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Soil respiration response to three years of elevated CO₂ and N fertilization in ponderosa pine (Pinus ponderosa Doug. ex Laws.)
James M. Vose, Katherine J. Elliott, Dale W. Johnson, David T. Tingey and Mark G. Johnson
Plant and Soil
Vol. 190, No. 1 (March (I) 1997), pp. 19-28
Published by: Springer
Stable URL: http://www.jstor.org/stable/42947987
Page Count: 10
You can always find the topics here!Topics: Pedogenesis, Forest soils, Carbon dioxide, Soil fungi, Soil water, Soil temperature regimes, Soil air, Soil ecology, Soil respiration, Soil plant interactions
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We measured growing season soil CO₂ evolution under elevated atmospheric [CO₂] and soil nitrogen (N) additions. Our objectives were to determine treatment effects, quantify seasonal variation, and compare two measurement techniques. Elevated [CO₂] treatments were applied in open-top chambers containing ponderosa pine (Pinus ponderosa L.) seedlings. N applications were made annually in early spring. The experimental design was a replicated factorial combination of CO₂ (ambient, + 175, and + 350 μL L⁻¹ CO₂) and N (0, 10, and 20 g m⁻² N as ammonium sulphate). Soils were irrigated to maintain soil moisture at > 25 percent. Soil CO₂ evolution was measured over diurnal periods (20-22 hours) in October 1992, and April, June, and October 1993 and 1994 using a flow-through, infrared gas analyzer measurement system and corresponding pCO₂ measurements were made with gas wells. Significantly higher soil CO₂ evolution was observed in the elevated CO₂ treatments; N effects were not significant. Averaged across all measurement periods, fluxes, were 4.8, 8.0, and 6.5 for ambient + 175 CO₂, and + 350 CO₂ respectively). Treatment variation was linearly related to fungal occurrence as observed in minirhizotron tubes. Seasonal variation in soil CO₂ evolution was non-linearly related to soil temperature; i.e., fluxes increased up to approximately soil temperature (10cm soil depth) and decreased dramatically at temperatures > 18 °C. These patterns indicate exceeding optimal temperatures for biological activity. The dynamic, flow-through measurement system was weakly correlated (r = 0.57; p < 0.0001; n = 56) with the pCO₂ measurement method.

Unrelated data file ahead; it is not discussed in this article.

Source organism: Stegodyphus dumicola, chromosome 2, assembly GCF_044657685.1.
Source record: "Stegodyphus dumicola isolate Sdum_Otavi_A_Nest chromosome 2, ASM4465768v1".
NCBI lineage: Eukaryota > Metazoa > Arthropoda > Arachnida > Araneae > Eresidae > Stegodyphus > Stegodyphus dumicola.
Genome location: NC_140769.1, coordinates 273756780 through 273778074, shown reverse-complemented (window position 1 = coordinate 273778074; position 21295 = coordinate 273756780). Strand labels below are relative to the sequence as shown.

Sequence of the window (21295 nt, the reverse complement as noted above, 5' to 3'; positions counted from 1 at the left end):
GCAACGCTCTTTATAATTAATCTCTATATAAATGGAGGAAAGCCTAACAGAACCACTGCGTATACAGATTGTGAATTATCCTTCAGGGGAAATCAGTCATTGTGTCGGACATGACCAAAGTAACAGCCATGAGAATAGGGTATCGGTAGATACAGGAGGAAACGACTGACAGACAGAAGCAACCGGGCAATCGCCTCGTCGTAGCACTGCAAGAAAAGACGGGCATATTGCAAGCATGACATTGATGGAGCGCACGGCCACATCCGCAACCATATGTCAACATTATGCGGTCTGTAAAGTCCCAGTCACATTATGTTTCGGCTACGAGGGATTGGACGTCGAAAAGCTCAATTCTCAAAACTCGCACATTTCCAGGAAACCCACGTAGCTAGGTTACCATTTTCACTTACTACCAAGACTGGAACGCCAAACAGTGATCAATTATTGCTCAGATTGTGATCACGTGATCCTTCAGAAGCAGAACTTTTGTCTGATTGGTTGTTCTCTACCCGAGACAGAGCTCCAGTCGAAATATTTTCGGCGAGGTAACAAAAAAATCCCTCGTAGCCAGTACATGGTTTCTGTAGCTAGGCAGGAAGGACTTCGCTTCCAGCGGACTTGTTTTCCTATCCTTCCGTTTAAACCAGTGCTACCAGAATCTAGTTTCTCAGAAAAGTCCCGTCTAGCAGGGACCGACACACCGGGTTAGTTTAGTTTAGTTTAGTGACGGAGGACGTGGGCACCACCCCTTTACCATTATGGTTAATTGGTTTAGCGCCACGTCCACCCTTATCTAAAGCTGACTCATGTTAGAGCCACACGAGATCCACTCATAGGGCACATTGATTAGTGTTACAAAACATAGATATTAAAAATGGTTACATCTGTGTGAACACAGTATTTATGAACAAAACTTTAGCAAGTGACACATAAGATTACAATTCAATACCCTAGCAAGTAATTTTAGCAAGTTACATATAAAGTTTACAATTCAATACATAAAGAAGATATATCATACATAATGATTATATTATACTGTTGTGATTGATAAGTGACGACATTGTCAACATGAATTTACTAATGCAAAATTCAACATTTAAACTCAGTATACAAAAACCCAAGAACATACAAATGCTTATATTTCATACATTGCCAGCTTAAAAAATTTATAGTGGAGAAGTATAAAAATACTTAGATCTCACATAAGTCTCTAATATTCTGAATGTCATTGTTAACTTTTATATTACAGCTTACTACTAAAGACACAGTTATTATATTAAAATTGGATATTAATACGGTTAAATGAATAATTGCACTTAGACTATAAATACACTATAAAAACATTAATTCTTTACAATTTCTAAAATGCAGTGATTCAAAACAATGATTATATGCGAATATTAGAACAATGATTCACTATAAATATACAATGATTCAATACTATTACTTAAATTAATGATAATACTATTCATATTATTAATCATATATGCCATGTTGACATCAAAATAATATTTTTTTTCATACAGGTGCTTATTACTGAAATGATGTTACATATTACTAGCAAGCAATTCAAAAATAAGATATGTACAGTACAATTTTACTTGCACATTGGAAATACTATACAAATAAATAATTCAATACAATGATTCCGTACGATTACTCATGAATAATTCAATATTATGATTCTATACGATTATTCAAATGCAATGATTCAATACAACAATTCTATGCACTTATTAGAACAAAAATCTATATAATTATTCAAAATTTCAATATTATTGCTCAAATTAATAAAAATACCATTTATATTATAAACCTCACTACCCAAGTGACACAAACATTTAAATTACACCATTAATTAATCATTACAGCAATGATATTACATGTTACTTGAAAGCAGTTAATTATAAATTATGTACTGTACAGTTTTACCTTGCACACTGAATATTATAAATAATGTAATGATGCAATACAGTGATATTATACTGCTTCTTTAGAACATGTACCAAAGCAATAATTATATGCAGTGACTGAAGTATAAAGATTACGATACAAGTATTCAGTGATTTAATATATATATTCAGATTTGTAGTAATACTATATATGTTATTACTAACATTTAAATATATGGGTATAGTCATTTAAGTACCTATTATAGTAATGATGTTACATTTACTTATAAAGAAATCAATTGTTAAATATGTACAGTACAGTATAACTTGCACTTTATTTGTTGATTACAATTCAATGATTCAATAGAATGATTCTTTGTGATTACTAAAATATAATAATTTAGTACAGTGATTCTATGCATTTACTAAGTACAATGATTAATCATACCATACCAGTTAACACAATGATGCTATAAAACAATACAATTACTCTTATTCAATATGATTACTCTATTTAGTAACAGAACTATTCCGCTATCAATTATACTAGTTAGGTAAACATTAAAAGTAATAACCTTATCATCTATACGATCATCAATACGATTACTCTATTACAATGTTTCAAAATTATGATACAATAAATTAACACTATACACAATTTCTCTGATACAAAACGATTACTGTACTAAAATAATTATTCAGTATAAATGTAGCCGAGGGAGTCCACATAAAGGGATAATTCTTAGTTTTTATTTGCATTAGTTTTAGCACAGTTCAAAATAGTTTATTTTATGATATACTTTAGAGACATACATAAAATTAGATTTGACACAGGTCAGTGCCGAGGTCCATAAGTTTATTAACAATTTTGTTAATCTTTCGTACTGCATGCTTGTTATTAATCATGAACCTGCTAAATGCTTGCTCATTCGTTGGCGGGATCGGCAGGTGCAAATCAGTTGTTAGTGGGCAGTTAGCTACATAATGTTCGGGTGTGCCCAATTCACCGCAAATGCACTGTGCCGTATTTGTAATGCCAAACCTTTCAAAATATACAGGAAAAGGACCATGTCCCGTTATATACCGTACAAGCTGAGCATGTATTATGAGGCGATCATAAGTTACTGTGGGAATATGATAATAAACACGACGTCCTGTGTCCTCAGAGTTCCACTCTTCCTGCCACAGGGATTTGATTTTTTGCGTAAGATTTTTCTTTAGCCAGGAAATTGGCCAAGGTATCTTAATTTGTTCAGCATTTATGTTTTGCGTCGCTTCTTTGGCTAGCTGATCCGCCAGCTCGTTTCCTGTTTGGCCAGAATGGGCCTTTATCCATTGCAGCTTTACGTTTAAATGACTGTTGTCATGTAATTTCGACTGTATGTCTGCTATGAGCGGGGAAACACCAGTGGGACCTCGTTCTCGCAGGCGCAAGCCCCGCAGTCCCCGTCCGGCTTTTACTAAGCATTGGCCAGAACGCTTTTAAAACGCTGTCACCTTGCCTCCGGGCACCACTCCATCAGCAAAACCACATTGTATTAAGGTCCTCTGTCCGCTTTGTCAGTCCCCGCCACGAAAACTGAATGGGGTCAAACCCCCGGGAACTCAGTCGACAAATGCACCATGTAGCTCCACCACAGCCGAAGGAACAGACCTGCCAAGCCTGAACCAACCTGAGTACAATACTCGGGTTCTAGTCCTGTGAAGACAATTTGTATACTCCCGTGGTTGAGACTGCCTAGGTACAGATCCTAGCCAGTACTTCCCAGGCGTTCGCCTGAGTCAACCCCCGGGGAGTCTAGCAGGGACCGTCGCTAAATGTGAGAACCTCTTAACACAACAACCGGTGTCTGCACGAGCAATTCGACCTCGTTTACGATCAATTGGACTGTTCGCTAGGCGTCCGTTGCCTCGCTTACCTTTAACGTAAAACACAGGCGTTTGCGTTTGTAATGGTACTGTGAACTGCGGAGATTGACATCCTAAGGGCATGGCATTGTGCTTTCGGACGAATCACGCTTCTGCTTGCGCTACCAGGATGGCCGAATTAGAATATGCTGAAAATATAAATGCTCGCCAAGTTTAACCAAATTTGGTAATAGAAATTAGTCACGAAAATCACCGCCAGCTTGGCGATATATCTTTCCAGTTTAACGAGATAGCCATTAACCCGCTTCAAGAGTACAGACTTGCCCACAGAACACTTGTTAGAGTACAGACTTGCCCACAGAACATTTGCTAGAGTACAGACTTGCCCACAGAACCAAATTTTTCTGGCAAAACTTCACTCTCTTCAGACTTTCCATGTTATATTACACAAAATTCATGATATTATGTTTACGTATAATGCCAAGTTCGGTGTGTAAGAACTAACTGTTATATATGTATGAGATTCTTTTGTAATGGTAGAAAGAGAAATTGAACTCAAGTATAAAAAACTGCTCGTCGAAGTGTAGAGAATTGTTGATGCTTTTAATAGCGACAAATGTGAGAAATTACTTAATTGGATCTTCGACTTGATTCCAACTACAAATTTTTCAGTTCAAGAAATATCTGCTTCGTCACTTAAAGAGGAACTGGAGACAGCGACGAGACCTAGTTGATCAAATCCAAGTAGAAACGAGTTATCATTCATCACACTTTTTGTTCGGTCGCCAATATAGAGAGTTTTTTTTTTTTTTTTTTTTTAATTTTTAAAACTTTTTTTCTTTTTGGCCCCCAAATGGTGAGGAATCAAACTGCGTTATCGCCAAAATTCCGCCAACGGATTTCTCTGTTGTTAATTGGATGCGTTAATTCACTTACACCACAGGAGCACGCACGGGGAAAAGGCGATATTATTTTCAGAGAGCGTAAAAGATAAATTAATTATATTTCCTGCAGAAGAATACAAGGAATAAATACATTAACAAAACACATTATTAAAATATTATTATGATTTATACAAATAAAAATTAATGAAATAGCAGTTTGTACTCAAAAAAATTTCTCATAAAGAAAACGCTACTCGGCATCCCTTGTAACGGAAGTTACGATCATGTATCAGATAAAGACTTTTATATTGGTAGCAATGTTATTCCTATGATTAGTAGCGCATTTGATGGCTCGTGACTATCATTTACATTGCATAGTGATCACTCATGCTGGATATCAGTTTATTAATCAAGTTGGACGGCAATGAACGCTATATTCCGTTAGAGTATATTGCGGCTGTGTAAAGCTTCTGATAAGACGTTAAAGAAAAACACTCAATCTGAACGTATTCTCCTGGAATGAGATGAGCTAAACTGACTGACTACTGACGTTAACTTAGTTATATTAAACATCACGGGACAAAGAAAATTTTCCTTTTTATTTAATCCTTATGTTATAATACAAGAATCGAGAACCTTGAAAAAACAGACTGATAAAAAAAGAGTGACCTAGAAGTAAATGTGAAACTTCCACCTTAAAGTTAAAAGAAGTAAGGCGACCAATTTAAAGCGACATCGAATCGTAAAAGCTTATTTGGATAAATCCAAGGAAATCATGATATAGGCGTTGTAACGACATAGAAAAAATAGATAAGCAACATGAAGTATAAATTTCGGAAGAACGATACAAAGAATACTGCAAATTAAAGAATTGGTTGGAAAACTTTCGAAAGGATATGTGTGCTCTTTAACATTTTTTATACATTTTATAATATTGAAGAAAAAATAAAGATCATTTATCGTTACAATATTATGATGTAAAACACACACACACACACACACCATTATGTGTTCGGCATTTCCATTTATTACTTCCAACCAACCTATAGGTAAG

Plant and Soil © 1997 Springer